How to Have the Best College Experience
Every student goes off to college with high expectations for an amazing experience. In preparation, they have talked to other college students; they have perhaps read a college experience essay or two on college life blogs; and they have certainly spent plenty of time on their college website, studying everything about campus life.
Reality Kicks In
Then you arrive. You unpack and settle into your dorm room or apartment. Or, if you are a commuter student, you arrive on campus and begin to attend classes and look for opportunities to meet others and get involved.
You realize that college experiences come with lots of challenges and that you will need to take an active role in making these years the best college experience you could have.
Tips for an Amazing College Experience
“For me, the desire exists less to get myself a degree than to just go and have the whole college experience, and throw myself into the brain pool and see if I can swim.” (Joshua Jackson)
This is one of many college experience quotes that may very well sum up what college students should aspire to during those unique years. But how to get that? Here are some strategies and tips that will have you recalling your college years with fondness, humor, and even inspiration for the rest of your life.
Often, amidst all of the stress of academics, relationship and roommate issues, etc., your friends can be your support system and help to get you through the tough times. And these friendships often last a lifetime, long after college years are over.
There are other relationships that will be important too. These may be professors, advisors, etc. – adults with whom you may develop personal relationships. They will also provide support and advice, easing you through some of the normal stressors of academic life.
Where You Live is Important
Apartments tend to be appealing. After all, they are the height of independence, and who isn’t looking forward to that? On the other hand, living in a dorm will put you in contact with far more fellow students, and you are likely to find some great friendships, the more exposure you have. Friendships do not tend to develop in classrooms – they do in the more informal environments like living space.
Choose Classes Based Upon Instructor Not Content
This holds true for elective classes, of course. And if, in your major field, you have options, choose an instructor that other students recommend. Sometimes, an experience with a great instructor can change the course of your academic career. More than one student has been turned on to a major they never considered until an instructor showed them how exciting it can be.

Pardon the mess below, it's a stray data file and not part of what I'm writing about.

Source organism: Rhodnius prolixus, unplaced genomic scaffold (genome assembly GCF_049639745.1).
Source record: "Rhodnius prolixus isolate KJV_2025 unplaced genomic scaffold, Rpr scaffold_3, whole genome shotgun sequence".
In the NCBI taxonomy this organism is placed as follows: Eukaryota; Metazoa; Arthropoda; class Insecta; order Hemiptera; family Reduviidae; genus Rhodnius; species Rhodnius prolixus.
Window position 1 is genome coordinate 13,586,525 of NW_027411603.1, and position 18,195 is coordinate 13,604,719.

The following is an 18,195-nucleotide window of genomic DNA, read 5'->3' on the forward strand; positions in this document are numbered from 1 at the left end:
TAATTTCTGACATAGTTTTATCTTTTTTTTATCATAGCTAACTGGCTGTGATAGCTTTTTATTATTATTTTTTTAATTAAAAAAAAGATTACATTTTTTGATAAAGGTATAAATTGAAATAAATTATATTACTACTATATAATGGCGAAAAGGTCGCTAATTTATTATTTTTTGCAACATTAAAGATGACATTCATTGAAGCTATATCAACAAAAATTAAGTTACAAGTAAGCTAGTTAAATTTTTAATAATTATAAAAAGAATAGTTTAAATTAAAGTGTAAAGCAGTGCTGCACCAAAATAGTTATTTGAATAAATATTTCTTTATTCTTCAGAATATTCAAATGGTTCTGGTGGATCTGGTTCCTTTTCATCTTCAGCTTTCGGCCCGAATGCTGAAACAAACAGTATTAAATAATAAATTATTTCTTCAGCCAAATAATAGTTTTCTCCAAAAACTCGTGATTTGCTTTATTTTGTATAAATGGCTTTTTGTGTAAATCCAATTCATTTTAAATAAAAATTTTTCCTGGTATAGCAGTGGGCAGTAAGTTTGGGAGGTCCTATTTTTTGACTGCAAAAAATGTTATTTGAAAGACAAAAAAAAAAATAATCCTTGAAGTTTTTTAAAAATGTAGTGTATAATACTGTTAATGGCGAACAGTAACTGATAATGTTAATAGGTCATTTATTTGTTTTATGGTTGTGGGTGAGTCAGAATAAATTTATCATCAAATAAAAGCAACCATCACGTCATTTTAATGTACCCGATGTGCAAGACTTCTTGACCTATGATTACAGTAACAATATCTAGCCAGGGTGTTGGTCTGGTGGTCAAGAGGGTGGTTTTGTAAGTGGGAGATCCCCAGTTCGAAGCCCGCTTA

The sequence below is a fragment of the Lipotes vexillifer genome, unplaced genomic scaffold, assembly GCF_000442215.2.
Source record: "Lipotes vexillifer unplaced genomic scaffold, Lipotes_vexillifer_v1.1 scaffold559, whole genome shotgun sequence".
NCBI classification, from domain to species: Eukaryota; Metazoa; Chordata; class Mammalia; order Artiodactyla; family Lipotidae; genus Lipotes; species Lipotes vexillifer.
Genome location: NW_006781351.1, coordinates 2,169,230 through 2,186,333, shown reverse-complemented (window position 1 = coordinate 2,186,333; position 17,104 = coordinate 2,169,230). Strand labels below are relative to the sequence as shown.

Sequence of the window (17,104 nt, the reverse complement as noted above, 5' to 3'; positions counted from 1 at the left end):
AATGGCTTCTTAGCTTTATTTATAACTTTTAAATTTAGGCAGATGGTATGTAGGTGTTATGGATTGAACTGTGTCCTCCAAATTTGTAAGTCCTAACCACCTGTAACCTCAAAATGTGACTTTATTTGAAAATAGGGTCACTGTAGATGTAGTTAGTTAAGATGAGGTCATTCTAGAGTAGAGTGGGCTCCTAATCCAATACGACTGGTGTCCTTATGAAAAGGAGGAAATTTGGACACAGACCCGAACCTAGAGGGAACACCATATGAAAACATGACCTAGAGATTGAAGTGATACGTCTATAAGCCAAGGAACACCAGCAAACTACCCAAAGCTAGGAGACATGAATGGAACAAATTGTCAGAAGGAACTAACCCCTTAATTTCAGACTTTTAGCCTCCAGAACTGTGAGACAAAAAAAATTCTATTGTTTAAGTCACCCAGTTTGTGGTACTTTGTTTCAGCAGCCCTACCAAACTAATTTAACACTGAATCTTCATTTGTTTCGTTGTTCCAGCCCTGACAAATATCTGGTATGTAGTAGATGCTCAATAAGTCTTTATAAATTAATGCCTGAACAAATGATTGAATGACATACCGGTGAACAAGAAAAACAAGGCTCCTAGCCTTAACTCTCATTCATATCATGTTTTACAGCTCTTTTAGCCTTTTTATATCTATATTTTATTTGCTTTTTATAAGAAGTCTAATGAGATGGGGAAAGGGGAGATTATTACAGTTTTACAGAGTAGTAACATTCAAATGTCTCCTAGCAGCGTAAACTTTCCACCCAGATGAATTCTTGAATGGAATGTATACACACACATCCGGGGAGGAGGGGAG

Those Activities – Choose Those That Provide Regular Contact
Intramurals, music and drama groups, and other high-contact activities will mean that you are immersed in contact with other students of similar interests on a regular basis. Certainly, fraternities and sororities provide this type of camaraderie too, but you don’t have to “go Greek” to have great non-academic experiences and relationships.
Keep Your Sense of Humor
Pranks are a part of college life, and they will provide memorable experiences to look back upon later on. Participate and be a “victim,” so long as they are not hurtful to others.
Watch Your Money
Very few college students have an unlimited supply of funds. They have loans, financial aid, and perhaps and allowance from home or a part-time job. Nothing is worse than running out of money at the end of the month or semester. Ramen is not the best long-term diet, and it is no fun to turn down an invite to go out for beer and pizza because you don’t have the money to go.
Get Out of Your Comfort Zone
You may have attended a high school that was made up of students just like you – the same racial and ethnic make-ups, the same socio-economic class, etc. College is the time to broaden your exposure to many more demographics. You will come to appreciate the diversity that makes society great and that you will encounter as an adult in your work life.
Keep Perspective and Organization
Your “loyalties” will be divided – you have classes, homework, and long-range assignments/projects. These will eat up a lot of time to be sure, and you will have to plan well to meet all of the deadlines you face.
At the same time, you have to have “a life,” because your non-academic experiences are what makes college life so enriching. If you find the right balance between academics and the social and co-curricular aspects, you will have less stress and greater mental health.
College is like no other time in your life. It is that period of time when you can begin to experience independence and yet still be in an environment where you are not totally on your own. At the same time, it’s your chance to explore a larger “world,” to form friendships that will last a lifetime, and to end up with a degree that will prepare you for an adult career. Make the most of it – you will never get these days back again.